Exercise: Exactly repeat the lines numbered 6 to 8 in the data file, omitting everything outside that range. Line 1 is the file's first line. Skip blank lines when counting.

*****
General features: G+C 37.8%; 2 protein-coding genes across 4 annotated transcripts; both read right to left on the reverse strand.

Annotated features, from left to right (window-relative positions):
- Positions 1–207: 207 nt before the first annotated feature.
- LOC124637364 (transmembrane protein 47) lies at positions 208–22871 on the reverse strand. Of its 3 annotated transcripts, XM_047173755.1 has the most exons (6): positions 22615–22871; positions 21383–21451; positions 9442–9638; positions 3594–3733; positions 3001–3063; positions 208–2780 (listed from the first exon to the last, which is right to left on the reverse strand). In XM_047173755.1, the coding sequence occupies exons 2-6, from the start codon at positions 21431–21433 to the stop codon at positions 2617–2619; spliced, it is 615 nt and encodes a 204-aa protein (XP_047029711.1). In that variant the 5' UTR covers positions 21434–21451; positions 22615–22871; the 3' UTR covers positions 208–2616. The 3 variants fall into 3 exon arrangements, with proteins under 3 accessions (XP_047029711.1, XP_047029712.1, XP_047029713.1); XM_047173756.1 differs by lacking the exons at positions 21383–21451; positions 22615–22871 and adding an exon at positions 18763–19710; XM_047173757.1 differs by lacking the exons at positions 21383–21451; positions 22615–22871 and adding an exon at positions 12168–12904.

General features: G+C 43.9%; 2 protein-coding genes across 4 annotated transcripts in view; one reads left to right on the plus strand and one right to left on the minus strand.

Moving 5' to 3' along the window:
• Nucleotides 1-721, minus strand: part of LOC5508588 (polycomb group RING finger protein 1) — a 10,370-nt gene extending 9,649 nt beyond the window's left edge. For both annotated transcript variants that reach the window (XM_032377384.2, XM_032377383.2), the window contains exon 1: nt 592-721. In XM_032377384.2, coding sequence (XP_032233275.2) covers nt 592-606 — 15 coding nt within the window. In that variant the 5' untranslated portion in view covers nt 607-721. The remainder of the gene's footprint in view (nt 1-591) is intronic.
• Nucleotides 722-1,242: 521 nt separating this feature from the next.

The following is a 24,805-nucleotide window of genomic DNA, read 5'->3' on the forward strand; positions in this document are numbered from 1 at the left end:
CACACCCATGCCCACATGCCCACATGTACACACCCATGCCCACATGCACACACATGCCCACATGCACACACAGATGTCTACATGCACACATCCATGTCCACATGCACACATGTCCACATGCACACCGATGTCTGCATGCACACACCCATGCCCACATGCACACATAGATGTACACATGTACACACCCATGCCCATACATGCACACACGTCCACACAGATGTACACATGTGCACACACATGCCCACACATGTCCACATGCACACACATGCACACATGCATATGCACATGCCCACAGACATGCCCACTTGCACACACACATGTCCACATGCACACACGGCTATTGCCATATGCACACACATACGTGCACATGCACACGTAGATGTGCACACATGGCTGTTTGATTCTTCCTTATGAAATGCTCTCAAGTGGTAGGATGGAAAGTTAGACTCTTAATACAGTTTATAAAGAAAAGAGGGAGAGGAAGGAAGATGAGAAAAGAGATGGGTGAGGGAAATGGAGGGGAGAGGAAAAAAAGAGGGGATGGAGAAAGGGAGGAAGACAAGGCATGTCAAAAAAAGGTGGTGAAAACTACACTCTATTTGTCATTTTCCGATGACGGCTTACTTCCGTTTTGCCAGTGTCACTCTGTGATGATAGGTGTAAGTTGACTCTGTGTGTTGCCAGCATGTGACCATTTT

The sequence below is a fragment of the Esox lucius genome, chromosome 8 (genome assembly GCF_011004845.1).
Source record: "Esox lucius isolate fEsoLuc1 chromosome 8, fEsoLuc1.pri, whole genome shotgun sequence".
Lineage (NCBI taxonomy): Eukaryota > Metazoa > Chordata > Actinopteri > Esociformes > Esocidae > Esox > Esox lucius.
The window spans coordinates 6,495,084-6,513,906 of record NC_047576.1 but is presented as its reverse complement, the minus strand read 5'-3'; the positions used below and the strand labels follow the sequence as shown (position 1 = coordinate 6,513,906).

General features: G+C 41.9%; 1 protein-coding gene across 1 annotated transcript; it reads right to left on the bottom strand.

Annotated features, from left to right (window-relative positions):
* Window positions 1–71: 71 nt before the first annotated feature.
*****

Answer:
Moving 5' to 3' along the window:
• Nucleotides 1-721, minus strand: part of LOC5508588 (polycomb group RING finger protein 1) — a 10,370-nt gene extending 9,649 nt beyond the window's left edge. For both annotated transcript variants that reach the window (XM_032377384.2, XM_032377383.2), the window contains exon 1: nt 592-721. In XM_032377384.2, coding sequence (XP_032233275.2) covers nt 592-606 — 15 coding nt within the window. In that variant the 5' untranslated portion in view covers nt 607-721. The remainder of the gene's footprint in view (nt 1-591) is intronic.
• Nucleotides 722-1,242: 521 nt separating this feature from the next.